Trick or Treat? The Health Care Bill Passes

Well, maybe now we can all calm down and get back to life. At long last, the Health Care Bill has passed, and the post-vote bloviation has begun. The ink isn’t dry on the President’s signature and the Republicans are already predicting The End Of Life As We Know It and vowing to spend all of their precious time repealing it. The Democrats are promising that fabulousity will ensue and the people will cheer once they begin to receive its benefits.

Both are probably wrong, but as has been true since it started, this process has been more about politics and power than principles and probity.

I’m okay with those on the right who have differences with the specifics of the new law, but so many of them (especially the Republican leadership) have based their arguments not on issues but on fear. In their doomsday rhetoric, this bill represents terrible, terrible things that challenge the very fabric of our nation. No one is safe!

I take a small measure of comfort in knowing that there is a long history of fear-mongering in politics. Opponents to Social Security in 1935 argued that it would cause a catastrophic loss of jobs. Thirty years later, Republicans argued if Medicare wasn’t defeated, “one of these days you and I are going to spend our sunset years telling our children and our children’s children what it once was like in America when men were free.” (Ronald Reagan), and was called “socialized medicine.” (George H.W. Bush). Yet when both of these men became President, they didn’t work to repeal it. And today, I defy you to find anyone who would argue that Social Security or Medicare have been a debacle and should be abolished.

My favorite image from the Tea Party protests was from a Seattle rally. A man was holding a sign that read, “Keep the guvmint out of my medicare.” Hmmm…where do you start with someone like this? I mean, where exactly does this chap think Medicare comes from?

The Fear Strategy has led to this sort of muddled logic. When people get scared they don’t think straight. Suddenly Medicare is not a government-run program, and racial epithets are—if not condoned—certainly not discouraged.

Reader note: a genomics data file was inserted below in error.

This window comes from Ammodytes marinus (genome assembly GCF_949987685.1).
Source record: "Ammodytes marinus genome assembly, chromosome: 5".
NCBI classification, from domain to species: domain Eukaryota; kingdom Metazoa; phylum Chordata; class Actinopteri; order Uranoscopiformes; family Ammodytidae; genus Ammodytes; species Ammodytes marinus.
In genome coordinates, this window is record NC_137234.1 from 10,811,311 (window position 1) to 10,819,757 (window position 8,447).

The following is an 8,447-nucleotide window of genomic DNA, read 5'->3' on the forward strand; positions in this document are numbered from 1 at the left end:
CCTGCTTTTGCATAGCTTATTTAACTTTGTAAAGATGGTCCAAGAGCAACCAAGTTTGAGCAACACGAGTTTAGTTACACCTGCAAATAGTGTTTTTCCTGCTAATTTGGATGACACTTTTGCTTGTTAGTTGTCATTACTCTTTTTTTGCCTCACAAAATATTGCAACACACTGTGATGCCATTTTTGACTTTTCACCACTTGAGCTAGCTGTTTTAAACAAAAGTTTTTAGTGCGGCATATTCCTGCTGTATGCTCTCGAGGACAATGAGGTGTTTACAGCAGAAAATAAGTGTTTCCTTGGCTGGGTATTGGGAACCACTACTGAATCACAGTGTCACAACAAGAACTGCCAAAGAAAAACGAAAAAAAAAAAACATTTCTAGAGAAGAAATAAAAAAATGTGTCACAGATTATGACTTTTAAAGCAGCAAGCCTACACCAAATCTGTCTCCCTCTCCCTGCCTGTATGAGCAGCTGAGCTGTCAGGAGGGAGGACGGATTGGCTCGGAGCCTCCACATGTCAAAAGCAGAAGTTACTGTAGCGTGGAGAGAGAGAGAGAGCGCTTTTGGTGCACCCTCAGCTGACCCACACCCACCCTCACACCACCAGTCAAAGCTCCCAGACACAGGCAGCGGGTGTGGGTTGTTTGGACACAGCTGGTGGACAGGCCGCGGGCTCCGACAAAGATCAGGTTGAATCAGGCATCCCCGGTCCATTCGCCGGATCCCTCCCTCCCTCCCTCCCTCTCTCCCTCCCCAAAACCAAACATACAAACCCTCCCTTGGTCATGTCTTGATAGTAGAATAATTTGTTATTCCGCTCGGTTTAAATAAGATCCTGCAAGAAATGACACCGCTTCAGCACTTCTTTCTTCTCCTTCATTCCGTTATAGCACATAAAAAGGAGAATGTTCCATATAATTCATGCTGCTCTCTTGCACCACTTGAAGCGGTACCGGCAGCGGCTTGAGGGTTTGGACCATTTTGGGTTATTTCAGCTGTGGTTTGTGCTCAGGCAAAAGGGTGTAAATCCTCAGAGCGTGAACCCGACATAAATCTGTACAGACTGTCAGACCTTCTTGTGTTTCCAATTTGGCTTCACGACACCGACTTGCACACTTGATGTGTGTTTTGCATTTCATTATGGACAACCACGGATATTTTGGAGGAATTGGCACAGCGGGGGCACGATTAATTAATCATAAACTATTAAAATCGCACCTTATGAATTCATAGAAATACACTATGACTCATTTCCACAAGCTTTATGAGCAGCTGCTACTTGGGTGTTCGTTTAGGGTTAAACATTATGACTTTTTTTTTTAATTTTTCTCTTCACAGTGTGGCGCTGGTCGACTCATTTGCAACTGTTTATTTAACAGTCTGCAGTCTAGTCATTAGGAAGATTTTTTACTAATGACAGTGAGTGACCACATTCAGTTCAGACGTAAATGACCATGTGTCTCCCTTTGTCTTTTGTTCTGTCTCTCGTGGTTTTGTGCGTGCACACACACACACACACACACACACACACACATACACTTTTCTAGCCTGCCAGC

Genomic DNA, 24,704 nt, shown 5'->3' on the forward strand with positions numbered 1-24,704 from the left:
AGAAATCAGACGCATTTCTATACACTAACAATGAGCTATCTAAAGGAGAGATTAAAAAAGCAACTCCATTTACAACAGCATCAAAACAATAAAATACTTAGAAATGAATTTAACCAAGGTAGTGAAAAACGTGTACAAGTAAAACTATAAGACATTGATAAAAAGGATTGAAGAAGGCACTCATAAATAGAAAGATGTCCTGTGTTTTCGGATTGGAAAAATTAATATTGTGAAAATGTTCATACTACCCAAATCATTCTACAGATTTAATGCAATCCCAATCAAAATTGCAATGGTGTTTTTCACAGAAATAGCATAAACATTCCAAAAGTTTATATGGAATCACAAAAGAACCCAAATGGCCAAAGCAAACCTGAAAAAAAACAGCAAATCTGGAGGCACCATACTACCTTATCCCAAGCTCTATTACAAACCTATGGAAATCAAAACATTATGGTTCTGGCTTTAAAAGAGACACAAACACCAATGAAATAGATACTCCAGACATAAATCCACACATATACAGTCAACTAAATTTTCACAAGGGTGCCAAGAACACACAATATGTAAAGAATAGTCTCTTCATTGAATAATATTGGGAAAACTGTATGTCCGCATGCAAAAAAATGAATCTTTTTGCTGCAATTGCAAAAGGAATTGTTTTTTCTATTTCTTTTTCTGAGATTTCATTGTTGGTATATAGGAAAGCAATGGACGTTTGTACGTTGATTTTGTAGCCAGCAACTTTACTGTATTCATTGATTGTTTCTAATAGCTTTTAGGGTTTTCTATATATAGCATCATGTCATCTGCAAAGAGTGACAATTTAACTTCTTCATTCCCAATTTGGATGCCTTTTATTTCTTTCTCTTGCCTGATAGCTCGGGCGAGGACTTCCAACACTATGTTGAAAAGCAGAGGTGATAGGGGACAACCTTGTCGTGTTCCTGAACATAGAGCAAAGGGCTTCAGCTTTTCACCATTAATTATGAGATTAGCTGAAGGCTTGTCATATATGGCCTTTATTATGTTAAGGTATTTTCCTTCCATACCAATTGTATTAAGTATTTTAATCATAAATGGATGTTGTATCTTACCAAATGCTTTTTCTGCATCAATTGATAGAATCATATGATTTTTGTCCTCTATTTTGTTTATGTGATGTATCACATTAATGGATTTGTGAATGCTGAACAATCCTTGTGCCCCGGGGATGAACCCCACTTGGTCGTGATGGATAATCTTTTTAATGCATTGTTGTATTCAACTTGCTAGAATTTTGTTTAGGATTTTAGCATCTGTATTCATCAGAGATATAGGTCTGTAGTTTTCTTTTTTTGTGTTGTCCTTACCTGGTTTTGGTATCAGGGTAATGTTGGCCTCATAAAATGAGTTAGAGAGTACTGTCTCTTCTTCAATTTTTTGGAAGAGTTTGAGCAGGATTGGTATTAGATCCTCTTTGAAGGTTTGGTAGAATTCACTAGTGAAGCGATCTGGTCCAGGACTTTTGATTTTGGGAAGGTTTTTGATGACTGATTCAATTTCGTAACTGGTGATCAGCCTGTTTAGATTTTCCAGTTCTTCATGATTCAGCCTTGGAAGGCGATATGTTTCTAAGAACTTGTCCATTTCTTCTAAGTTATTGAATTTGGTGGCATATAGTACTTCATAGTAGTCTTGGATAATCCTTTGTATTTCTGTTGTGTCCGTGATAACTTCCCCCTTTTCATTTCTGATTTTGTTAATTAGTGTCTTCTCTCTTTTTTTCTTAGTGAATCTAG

The hypocrisy of the entire debate is painful. I certainly don’t believe that government is answer for all of our problems. But frankly, if the recent financial shenanigans are anything to go by, the private sector has no corner on being the complete answer, either. I reject arguments on both sides that call for total solutions: complete government control on one side, and zero government on the other.

When I hear national politicians rail against big government or Washington, I want to ask them, “Wait a second…aren’t you part of that? Aren’t you in fact part of big government and Washington? Are you saying you want to abolish your own job? Because if you say we need smaller government, I say let’s start with you!” And I don’t want to hear career politicians try to paint themselves as Outsiders. If you’ve served more than two terms, you’re an Insider, baby—no matter how “mavericky” you want to appear.

My suggestions:

  • Democrats: stop bashing Republicans and start explaining to Americans what you see as the benefits of this bill.
  • Republicans: stop yelling about what you’re against, and start providing some real ideas. “No” is not an idea.
  • All Politicians: stop the bombast and reduce the rhetoric.

This plan is not a panacea, nor is it the Apocalypse. Let’s all take a deep breath, get some impartial data and see what’s really true. There will always be time to fix it, and apparently, no lack of people willing to make the effort.

After 75 years of Social Security and 45 years of Medicare, I think the Republic will survive.

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